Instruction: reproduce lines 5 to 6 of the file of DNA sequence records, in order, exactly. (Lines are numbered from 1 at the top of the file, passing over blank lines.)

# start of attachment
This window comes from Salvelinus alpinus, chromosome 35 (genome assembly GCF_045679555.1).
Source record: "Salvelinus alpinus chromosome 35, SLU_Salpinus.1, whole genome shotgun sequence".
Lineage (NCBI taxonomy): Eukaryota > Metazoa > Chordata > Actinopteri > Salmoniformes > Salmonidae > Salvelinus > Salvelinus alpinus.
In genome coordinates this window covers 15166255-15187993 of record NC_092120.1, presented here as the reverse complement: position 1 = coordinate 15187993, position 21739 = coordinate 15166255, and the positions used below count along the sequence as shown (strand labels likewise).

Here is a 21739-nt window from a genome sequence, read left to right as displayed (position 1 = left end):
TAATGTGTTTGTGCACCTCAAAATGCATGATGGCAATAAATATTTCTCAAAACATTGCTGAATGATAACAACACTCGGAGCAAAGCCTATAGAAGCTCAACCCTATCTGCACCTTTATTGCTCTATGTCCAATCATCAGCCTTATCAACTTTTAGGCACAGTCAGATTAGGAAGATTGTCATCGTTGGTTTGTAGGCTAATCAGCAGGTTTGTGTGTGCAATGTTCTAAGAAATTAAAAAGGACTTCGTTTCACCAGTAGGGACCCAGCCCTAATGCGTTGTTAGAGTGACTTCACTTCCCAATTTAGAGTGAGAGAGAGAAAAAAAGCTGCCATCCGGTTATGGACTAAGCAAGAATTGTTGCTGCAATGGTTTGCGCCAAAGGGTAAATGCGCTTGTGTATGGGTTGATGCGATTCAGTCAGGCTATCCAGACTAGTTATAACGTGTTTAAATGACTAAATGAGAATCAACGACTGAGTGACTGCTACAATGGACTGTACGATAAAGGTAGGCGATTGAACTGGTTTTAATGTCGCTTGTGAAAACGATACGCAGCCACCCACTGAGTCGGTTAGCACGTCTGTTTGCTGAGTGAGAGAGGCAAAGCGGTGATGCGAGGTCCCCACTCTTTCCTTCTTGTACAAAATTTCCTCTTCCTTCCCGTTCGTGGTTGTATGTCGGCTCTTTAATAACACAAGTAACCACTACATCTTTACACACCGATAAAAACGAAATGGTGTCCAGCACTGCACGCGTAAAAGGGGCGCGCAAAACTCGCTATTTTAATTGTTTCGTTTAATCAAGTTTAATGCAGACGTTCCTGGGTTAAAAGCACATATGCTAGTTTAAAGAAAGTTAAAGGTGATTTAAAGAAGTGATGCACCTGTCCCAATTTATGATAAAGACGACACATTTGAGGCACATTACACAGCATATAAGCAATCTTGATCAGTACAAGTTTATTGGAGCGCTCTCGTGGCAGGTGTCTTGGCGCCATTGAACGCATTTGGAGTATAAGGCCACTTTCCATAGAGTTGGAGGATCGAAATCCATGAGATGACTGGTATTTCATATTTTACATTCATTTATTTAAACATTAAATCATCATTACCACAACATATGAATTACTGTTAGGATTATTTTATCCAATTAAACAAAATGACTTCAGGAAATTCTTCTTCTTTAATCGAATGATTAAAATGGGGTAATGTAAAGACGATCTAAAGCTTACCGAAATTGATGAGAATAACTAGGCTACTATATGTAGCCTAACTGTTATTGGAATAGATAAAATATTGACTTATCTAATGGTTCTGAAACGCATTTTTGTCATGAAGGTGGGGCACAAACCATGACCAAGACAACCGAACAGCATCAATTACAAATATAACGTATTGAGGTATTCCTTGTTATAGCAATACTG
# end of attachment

Here is a 21739-nt window from a genome sequence, read left to right as displayed (position 1 = left end):
TAATGTGTTTGTGCACCTCAAAATGCATGATGGCAATAAATATTTCTCAAAACATTGCTGAATGATAACAACACTCGGAGCAAAGCCTATAGAAGCTCAACCCTATCTGCACCTTTATTGCTCTATGTCCAATCATCAGCCTTATCAACTTTTAGGCACAGTCAGATTAGGAAGATTGTCATCGTTGGTTTGTAGGCTAATCAGCAGGTTTGTGTGTGCAATGTTCTAAGAAATTAAAAAGGACTTCGTTTCACCAGTAGGGACCCAGCCCTAATGCGTTGTTAGAGTGACTTCACTTCCCAATTTAGAGTGAGAGAGAGAAAAAAAGCTGCCATCCGGTTATGGACTAAGCAAGAATTGTTGCTGCAATGGTTTGCGCCAAAGGGTAAATGCGCTTGTGTATGGGTTGATGCGATTCAGTCAGGCTATCCAGACTAGTTATAACGTGTTTAAATGACTAAATGAGAATCAACGACTGAGTGACTGCTACAATGGACTGTACGATAAAGGTAGGCGATTGAACTGGTTTTAATGTCGCTTGTGAAAACGATACGCAGCCACCCACTGAGTCGGTTAGCACGTCTGTTTGCTGAGTGAGAGAGGCAAAGCGGTGATGCGAGGTCCCCACTCTTTCCTTCTTGTACAAAATTTCCTCTTCCTTCCCGTTCGTGGTTGTATGTCGGCTCTTTAATAACACAAGTAACCACTACATCTTTACACACCGATAAAAACGAAATGGTGTCCAGCACTGCACGCGTAAAAGGGGCGCGCAAAACTCGCTATTTTAATTGTTTCGTTTAATCAAGTTTAATGCAGACGTTCCTGGGTTAAAAGCACATATGCTAGTTTAAAGAAAGTTAAAGGTGATTTAAAGAAGTGATGCACCTGTCCCAATTTATGATAAAGACGACACATTTGAGGCACATTACACAGCATATAAGCAATCTTGATCAGTACAAGTTTATTGGAGCGCTCTCGTGGCAGGTGTCTTGGCGCCATTGAACGCATTTGGAGTATAAGGCCACTTTCCATAGAGTTGGAGGATCGAAATCCATGAGATGACTGGTATTTCATATTTTACATTCATTTATTTAAACATTAAATCATCATTACCACAACATATGAATTACTGTTAGGATTATTTTATCCAATTAAACAAAATGACTTCAGGAAATTCTTCTTCTTTAATCGAATGATTAAAATGGGGTAATGTAAAGACGATCTAAAGCTTACCGAAATTGATGAGAATAACTAGGCTACTATATGTAGCCTAACTGTTATTGGAATAGATAAAATATTGACTTATCTAATGGTTCTGAAACGCATTTTTGTCATGAAGGTGGGGCACAAACCATGACCAAGACAACCGAACAGCATCAATTACAAATATAACGTATTGAGGTATTCCTTGTTATAGCAATACTG